Contest Keyer Memory Question

JimW9WU at JimW9WU at
Mon Apr 8 20:32:46 EDT 1996


The keyer you want is the Logikey Super CMOS III by Bob Locher, W9KNI at
Idiom Press, Box 1025, Geyserville, CA 95441.  This unit comes in a partial
for $58.00.  Bob may also some also built up.  See August, 95 QST, p. 26 for
details of the keyer. 

The unit will do serial # inserts, decrement (if necessary), has four
memories which
can loop or pause as needed for hand sent info, etc. Everything needed by the
contester, dx'er, etc. All this is controlled by the paddle. You can even set
it for speed changes in the middle of the message!!  You''ll hear his keyers
a lot at the top contest stations. 

You can't go wrong.  Page 164 of the March, 96 QST has an ad.

73, Jim W9WU

>From John Brosnahan <broz at>  Tue Apr  9 00:57:53 1996
From: John Brosnahan <broz at> (John Brosnahan)
Date: Mon, 8 Apr 1996 17:57:53 -0600
Subject: SB-220 stabilization
Message-ID: <199604082357.RAA03543 at>

>I've never added resistors to the filament RF path, and I see little reason
>to do that. I don't know what they do in the anode,  so I can't comment about
>that mod. The grids need to be grounded directly, that's an absolute
>73 Tom W8JI

The technique of adding a parasitic suppressor in the cathode/filament
lead (in cathode driven amps) can help stabilize the amplifier if the 
source of the oscillation is a true output to input oscillation 
(and at VHF, of course).   The advantage of the input side suppressor 
is that it is on the driver (100W) side of the loop rather than on the output 
(1500W) side of the loop.

73  John  W0UN

John Brosnahan  
La Salle Research Corp      24115 WCR 40     La Salle, CO 80645  USA
voice 970-284-6602            fax 970-284-0979           email broz at

>From John Brosnahan <broz at>  Tue Apr  9 00:58:08 1996
From: John Brosnahan <broz at> (John Brosnahan)
Date: Mon, 8 Apr 1996 17:58:08 -0600
Subject: 4-1000 Info Please?
Message-ID: <199604082358.RAA03559 at>

I mentioned that Tom and I had taken the 4-1000
super cathode topic off-line and I received a number
of letters wanting to know what the conclusions are.
(Or they wanted to be added to the QRO-reflector if
there was ever such a thing!)  So, rather than writing to
everyone that inquired, I thought the following summary
would be adequate.

In summary:

1)  Eimac and Eimac emplyees have referred to the
technique of driving the cathode with some additional
drive to the grid in a limited amount of literature.  Claims
were made about improvements in IMD.  It was never
a popular idea at Eimac.

2)  Tom has tried it and was not impressed.  To the 
extent that he wished the references would just 

3)  I have never tried it, I only mentioned the literature
for informational purposes.  After the discussion I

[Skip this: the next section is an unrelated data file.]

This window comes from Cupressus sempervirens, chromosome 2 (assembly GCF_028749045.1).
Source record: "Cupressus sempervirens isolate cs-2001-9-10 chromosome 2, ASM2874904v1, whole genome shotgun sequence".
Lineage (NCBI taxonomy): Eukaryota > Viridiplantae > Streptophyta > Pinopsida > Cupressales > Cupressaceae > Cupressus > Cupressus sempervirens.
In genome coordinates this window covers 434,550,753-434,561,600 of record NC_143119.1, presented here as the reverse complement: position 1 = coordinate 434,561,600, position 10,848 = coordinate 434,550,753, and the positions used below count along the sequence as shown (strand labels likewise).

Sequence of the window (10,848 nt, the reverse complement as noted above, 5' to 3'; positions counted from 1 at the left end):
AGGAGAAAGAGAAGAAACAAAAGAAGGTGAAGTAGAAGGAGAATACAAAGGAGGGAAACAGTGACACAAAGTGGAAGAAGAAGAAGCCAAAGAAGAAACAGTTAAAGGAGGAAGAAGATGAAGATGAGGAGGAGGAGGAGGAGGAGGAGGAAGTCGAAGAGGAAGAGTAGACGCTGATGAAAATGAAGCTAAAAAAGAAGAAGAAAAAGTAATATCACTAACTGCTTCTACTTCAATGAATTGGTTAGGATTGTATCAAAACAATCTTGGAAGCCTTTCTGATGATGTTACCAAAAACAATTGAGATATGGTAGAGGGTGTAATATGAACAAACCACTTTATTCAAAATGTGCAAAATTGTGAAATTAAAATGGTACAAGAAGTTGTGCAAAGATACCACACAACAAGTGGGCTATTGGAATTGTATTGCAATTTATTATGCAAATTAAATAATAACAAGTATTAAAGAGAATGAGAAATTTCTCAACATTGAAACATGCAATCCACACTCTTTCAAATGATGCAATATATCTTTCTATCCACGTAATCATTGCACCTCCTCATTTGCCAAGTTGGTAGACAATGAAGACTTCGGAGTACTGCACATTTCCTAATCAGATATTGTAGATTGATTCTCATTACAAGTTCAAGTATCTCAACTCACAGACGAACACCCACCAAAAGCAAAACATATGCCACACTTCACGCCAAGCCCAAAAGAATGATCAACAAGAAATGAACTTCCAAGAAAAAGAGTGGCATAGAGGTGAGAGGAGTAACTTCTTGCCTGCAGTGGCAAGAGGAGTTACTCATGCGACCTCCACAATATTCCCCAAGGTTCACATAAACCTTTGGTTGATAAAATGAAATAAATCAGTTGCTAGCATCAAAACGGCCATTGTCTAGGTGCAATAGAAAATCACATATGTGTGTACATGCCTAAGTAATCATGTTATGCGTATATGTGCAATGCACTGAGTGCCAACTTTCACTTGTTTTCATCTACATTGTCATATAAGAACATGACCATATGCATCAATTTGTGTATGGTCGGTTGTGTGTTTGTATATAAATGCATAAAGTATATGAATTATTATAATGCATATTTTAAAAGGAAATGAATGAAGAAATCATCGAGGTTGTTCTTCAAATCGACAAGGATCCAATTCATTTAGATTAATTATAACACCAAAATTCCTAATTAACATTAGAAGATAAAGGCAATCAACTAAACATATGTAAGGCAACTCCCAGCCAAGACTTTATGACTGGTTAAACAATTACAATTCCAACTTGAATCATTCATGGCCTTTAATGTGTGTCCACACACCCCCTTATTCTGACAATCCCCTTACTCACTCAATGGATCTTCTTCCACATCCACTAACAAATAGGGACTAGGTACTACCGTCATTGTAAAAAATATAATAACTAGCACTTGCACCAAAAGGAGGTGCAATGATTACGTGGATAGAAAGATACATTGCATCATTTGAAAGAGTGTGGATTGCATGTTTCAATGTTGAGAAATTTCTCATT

continued to look at the problem and I think the
following summarizes the technical issues.

               Super-Cathode-Driven Amplifiers 

     Implementing the technique with the grid tapped
up on a voltage divider from the plate to ground
(ie 30S1) will work for tetrodes in Class AB1 only.
The technique needs a tetrode for the internal shielding
of the second grid and requires AB1 for maintaining a
constant amount of feedback .
     If the tube starts pulling any current the VOLTAGE
dividing ratio is upset by the current and the feedback 
is no longer based on the ratio of the two capacitors.

     Using the technique with the grid tapped down on the
filament choke will not work over the full HF spectrum
due to the varying ratio of the amount of feedback
caused by the variability of the ferrite over frequency.
     In an idealized inductor a tap on the choke should
be just like a tap on an autotransformer and the
voltage should be a simple turns ratio problem.
But ferrite rod filament chokes show similar
effects to antenna current baluns consisting of
stacked ferrite cores.  The first core does more
work than the remaining ones making for
an unequal voltage distribution across the
choke.  And this variation is frequency dependent,
making it impossible to find one tap that is right for
all of the HF bands.

     The technique WILL work for a single band amp.
If a ferrite based filament choke is used some 
experimentation with the tap to obtain the right 
voltage will be necessary. 
     Eimac published a design based on a parallel 
resonant circuit in the cathode (filament) for isolation 
and in this case of an air wound inductor a tap based 
on the simple turns ratio worked well.  But one would 
need to switch in different tuned circuits for each band--
something that isn't really very practical.

Simple Summary  =   NEVER MIND!

John Brosnahan  
La Salle Research Corp      24115 WCR 40     La Salle, CO 80645  USA
voice 970-284-6602            fax 970-284-0979           email broz at

>From Jeffrey Clarke <jdclarke at>  Tue Apr  9 01:25:17 1996
From: Jeffrey Clarke <jdclarke at> (Jeffrey Clarke)
Date: Mon, 8 Apr 1996 20:25:17 -0400 (EDT)
Subject: Contest Free Zones!
Message-ID: <Pine.3.07.9604082015.A14236-b100000 at acme>

On Sat, 6 Apr 1996, Jeff Bouvier wrote:

>         Contest free zones can easily be found. 10, 18, 24 MHZ. ! 
> If anyone starts in on this contest free zone crap tell them what 
> frequencies are available.
>         Flame suit not needed. I can use the heat in RI, 2-4 inches of
> snow predicted for tomorrow night. 
>         73, Jeff Bouvier    k1iu at

       I TOTALLY AGREE WITH JEFF. You can also add 40 meters to that
     list during the DX contests. I really get sick and tired of these
     guys blaming contesters for all the problems on the bands. I think
     think that contesters are the elite as far as operators in ham radio.
     If a REAL emergency ever occured any contester would be 100 % more
     efficent then these space cadets !!

                           Just my opinion    Jeff  KU8E

 *      Jeffrey D. Clarke   jdclarke at       *

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